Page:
Tony: no, although he may offer a digital version of the print magazine.

Laurie: Magma already has a digital edition but it would never going entirely digital. “There will always be a place for poetry on paper,” said Laurie, holding up a copy of Magma, “this will still be around in 100 years.”

Q: What would be your one piece of advice to someone thinking of submitting their work to you?

Tony: read a sample of what we publish – there are plenty of PDF downloads available on the website.

Laurie: Express strong emotion in original language.

Friday Night: Moore, Holloway Smith, Shaw

6 Oct
Poetry books for sale Poetry books for sale

Friday night: The Tent Palace was heaving with anticipation (and the sound of people singing and dancing wildly to Tina Turner and John Denver – no really – we poets know how to let our hair down – speaking of which, having left my hairbrush at home (did I mention that already?) I decided to cover up with a bobble hat. I just hope it didn’t obscure anyone’s view.) Continue reading

Friday afternoon open mic

6 Oct
In the garden at the Richard Jefferies Museum In the garden at the Richard Jefferies Museum

Yesterday afternoon at the Festival began with an open mic session within which two longer reading slots were given to myself and Anna Saunders. Continue reading

As evening falls on National Poetry Day…

5 Oct
In the Tent Palace of the Delicious Air, Swindon Festival of Poetry In the Tent Palace of the Delicious Air

Since my last post I’ve had a swim, eaten breakfast, been to a workshop, missed lunch (my bad) and given a short reading as part of a marathon open mic session. But more (or less) about that later – I’m playing a game of catchup here!

First of all … the night was young and the (faux) stars were out in the Tent Palace as National Poetry Day at the Swindon Festival of Poetry continued yesterday.

Chaucer Cameron gave heartfelt introductions to three readers all with new publications: Stephen Payne, Louisa Campbell and Josephine Corcoran.

Stephen Payne told us a little about his background as a psychologist and academic cognitive scientist – it’s always interesting to find out what diverse world poets come from. He read from a sequences of poems he’s called ‘Euclid for Beginners’, in which seemingly simple geometric shapes (box, point, line, triangle for example) are explored (‘…a plane is a surface where deep stuff happens’). Continue reading

Swindon Poetry – Into the Tent Palace

5 Oct
Isobel Palmer and Philip Gross

Isobel Palmer and Philip Gross

It was National Poetry Day yesterday and what better way to celebrate it than at the Poetry Swindon Festival?  I’m Robin and I’ll be blogging over the next couple of days about some of the sessions, and the experience generally – alongside Festival Chronicler Louisa.

I made it into the Tent Palace of the Delicious Air, on the lawn of the Richard Jefferies Museum, just as an open mic was in full swing. We heard a poem about a ‘Smart Toaster’. Angi Holden read from her collection ‘Spools of Thread’. Jinny Fisher offered a thoughtful piece on the experiences of boys in public schools. The fairy lights behind the stage blinked on and off, we broke for mugs of tea in the garden and suddenly I ran into Hilda Sheehan, Festival founder/director, back from Belgium for the weekend and looking younger and bouncier than ever. This festival is just as I remember it – quirky, warm and unpredictable. It’s four years since I was here and I’m greeted like an old friend. That’s Poetry Swindon for you.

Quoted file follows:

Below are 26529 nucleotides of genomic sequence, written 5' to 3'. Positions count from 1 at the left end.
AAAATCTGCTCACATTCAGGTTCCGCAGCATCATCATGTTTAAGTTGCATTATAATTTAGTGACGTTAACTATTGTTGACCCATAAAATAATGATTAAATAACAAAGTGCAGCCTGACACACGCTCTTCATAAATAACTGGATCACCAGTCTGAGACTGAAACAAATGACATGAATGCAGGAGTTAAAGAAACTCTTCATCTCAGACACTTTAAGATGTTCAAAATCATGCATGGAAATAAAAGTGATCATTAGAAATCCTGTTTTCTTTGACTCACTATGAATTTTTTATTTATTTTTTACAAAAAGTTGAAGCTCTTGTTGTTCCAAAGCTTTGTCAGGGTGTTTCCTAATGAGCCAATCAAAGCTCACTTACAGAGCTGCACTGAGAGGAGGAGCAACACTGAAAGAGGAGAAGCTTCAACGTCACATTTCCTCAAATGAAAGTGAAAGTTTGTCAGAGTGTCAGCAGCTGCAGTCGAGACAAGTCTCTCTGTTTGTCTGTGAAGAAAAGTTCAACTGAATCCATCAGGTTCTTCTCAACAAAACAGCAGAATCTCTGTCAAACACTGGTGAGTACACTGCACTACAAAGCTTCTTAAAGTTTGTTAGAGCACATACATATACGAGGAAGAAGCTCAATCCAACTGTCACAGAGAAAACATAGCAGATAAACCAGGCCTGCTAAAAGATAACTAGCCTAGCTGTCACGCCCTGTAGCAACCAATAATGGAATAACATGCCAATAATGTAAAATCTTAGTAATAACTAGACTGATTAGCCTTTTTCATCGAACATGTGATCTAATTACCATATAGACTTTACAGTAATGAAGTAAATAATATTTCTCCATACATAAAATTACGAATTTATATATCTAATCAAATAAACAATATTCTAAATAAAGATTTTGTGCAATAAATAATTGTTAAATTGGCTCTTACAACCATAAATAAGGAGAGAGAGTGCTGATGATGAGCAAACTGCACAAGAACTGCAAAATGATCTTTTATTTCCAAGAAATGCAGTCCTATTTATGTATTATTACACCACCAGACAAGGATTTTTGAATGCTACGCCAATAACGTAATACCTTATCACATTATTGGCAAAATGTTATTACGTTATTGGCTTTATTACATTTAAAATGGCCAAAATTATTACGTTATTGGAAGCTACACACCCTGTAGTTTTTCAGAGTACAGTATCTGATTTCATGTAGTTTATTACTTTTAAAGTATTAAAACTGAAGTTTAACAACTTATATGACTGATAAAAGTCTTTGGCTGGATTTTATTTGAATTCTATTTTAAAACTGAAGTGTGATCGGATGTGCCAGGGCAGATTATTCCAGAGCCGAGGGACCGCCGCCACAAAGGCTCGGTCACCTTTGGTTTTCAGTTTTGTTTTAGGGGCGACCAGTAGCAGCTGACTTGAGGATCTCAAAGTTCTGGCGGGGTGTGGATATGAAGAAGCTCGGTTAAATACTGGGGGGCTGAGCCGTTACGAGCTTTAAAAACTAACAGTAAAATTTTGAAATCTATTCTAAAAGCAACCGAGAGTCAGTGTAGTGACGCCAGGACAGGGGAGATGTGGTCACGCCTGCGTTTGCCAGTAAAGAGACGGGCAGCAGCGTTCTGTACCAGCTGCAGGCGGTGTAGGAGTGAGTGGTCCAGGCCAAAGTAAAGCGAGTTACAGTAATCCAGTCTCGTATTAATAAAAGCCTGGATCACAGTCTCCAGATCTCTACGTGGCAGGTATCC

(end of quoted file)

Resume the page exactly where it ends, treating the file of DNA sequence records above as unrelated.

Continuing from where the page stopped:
The late afternoon session saw Flarestack‘s Isobel Palmer introducing three poets with recent Flarestack pamphlets: Anna-May Laugher, Pey Pey Oh and Philip Gross.

Anna-May’s background in mental health informed the powerful ‘Our house’ – presumably an ironic reference to the song by Madness, but less of a jaunty memoir than a desperately sad testimony of a young child living with his mother’s illness and its impact on all their lives. Anna-May’s set included a number of ekphrastic poems and plenty of humour too.

Pey Pey Oh, whose pamphlet is called Pictograph, introduced herself with ‘English is my second language’ and some nice background about her life. Much of her set focused on the journey she took ‘wandering around China not speaking Mandarin’.  These were evocative poems full of wry observation (‘the boy with the beautifully sullen face’) and all delivered with Pey Pey’s warmth and charm. We learnt she had three grandmothers, one of whom ‘had bound feet and was married to an opium eater.’ I think that detail alone would have won over the audience.

The final of the three readers, Philip Gross, explained that his pamphlet Shadowplay was actually a collaboration with an Australian, Jenny Pollak, and centred on their exchanges over a period of time, in person and then by email, on the subject of light and dark. Philip explained how it was influenced by the Japanese form renga, in which poets ‘passed verses’  back and forth in a kind of sedate game of frisbee (at least, that’s the image I got!) We heard three extracts, with Isobel Palmer reading Jenny’s verses. There was a lot to think about here, from the nature of photography (‘soon we tire of it …(light) …and begin to long for the dark, its inwardness’  ‘Developing the Negatives’) to the universe itself and what we see when we look at ‘space’.

Full marks to Philip and Isobel for carrying on as the mic inexplicably sagged to around knee-height, and Sam Loveless for trying to fix it from the ground-up. But by the evening any small tech hitches were a dim memory.

One of the great things about this year’s festival is the proximity of everything – many of us are staying at the Holiday Inn across the road, about two minute’s walk, albeit one during which you need to stay alert. We had a health and safety briefing from Festival coordinator Helen in which she told us the only time to cross the road is when ‘you can’t see ANY cars coming’. There’s got to be some sort of metaphor here – a poetry festival divided by a road. Something to work up!